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Metropolis / Special Fall Home Design Issue

To Preserve and Protect

Caring for Art Can Be a Calling as Well as a Profession

September 28, 2003|EMILY YOUNG

Ask Brian Considine what it means to be conservator of decorative arts and sculpture at the J. Paul Getty Museum, and his reply is deceptively succinct: "I'm responsible for all of the museum's three-dimensional objects except antiquities." Only when you prod him to elaborate does the enormity of his statement become clear.

Considine supervises the authentication, display, handling, cleaning, restoration, transport and storage of thousands of priceless treasures. He and his seven-member staff are experts on gilded wood chairs, mosaic tables, porcelain vases and silver bowls, as well as wool carpets, silk tapestries and stained glass. They also possess an encyclopedic knowledge of bronze, terracotta, marble and alabaster sculpture.

Controlling the indoor environment is among Considine's highest priorities since ultraviolet radiation (which leads to fading and deterioration), fluctuations in heat and humidity (warping and corrosion) and insect infestation (holes and missing parts) can damage artifacts. "We keep light levels low and temperature and relative humidity fairly constant," he says. "And we're always checking for signs of insects."

In safeguarding against earthquakes, Considine takes "a 24-7 approach, not just in the galleries but in the labs, storage areas and photo studio." Many artworks have been stabilized with custom base isolators, which are display tables or cases containing ball bearings and springs to absorb ground movement. Other artworks are secured or supported with discreetly placed microcrystalline wax, monofilament (fishing line), brackets or rods.

If it seems Considine's job demands an impossibly broad range of skills, the 54-year-old New Jersey native has been preparing for it his whole life. Born to parents and grandparents who collected antiques, he grew up passionate about fine furniture. "I loved its sculptural quality and the differences in woods and textures"--so much so that he abandoned plans to become an architect, learned to build Shaker reproductions from master craftsmen and opened his own cabinetmaking shop.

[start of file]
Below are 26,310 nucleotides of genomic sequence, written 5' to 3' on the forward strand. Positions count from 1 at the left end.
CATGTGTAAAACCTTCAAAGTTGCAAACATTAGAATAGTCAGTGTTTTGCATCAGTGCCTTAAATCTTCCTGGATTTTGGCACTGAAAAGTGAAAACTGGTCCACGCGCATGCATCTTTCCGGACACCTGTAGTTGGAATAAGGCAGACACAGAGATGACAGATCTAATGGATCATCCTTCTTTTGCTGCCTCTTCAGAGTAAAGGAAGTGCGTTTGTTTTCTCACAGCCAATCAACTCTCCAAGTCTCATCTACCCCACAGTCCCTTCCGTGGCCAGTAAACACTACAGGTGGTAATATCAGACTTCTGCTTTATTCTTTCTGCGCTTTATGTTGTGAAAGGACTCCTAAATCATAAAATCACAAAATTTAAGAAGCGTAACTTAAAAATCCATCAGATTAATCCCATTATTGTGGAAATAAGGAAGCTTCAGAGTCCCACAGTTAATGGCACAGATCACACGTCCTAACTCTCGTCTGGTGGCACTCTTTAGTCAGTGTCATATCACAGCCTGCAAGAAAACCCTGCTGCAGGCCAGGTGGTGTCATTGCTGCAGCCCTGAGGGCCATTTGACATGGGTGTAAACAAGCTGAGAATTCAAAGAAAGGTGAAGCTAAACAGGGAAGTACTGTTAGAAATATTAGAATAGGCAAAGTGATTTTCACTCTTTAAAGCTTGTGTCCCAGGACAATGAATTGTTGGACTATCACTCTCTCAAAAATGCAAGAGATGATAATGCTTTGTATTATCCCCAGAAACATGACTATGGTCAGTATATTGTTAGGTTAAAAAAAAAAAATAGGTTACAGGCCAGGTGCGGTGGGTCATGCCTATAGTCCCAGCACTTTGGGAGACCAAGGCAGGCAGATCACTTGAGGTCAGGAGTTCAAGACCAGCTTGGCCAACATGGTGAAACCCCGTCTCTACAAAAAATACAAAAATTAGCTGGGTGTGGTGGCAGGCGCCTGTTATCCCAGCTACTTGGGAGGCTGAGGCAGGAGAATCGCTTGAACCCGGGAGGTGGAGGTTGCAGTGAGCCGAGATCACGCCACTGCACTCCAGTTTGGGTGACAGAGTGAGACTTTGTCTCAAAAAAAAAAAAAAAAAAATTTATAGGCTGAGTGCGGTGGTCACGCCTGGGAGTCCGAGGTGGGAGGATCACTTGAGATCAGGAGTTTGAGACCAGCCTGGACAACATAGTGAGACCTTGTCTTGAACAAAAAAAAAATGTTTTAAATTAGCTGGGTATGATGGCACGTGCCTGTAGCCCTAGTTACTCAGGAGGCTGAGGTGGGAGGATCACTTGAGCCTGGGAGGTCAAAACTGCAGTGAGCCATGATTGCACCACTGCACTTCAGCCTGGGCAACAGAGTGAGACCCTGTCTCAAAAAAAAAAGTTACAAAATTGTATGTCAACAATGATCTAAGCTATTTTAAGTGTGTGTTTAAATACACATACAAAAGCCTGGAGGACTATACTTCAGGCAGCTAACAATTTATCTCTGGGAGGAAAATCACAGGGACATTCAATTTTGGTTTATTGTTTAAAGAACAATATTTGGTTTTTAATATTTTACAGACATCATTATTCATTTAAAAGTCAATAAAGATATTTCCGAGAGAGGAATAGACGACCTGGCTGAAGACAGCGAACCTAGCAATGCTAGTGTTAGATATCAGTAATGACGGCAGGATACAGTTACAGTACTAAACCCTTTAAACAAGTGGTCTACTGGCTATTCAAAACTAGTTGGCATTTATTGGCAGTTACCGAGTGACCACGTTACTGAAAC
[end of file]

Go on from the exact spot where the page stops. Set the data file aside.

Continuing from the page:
By 1980, Considine's interest had shifted from creating furniture to conserving it. "I wanted to work on the finest antiques, and that led me to the Museum of Fine Arts in Boston." There he received on-the-job training with one of the premier collections of American decorative arts. After three years, he went to Paris to study the ancient French techniques of water gilding, or gold leafing, and marquetry. In 1986, he returned to the States well-versed in European furniture and took his position at the Getty, then in Malibu.

Today, Considine--who recently was named a Chevalier of the Order of Arts and Letters, one of France's highest civilian honors--derives the most satisfaction from technical analysis. He loves nothing more than sleuthing out ancient materials and arcane methods of construction. But he never loses sight of the magic of the masterpieces in his care, whether it's an entire 18th century French paneled room or a small bronze by Dutch sculptor Adriaen de Vries. "Working with your hands on some of the greatest works of art is very spiritual," he says. "You feel like you're in the presence of genius."

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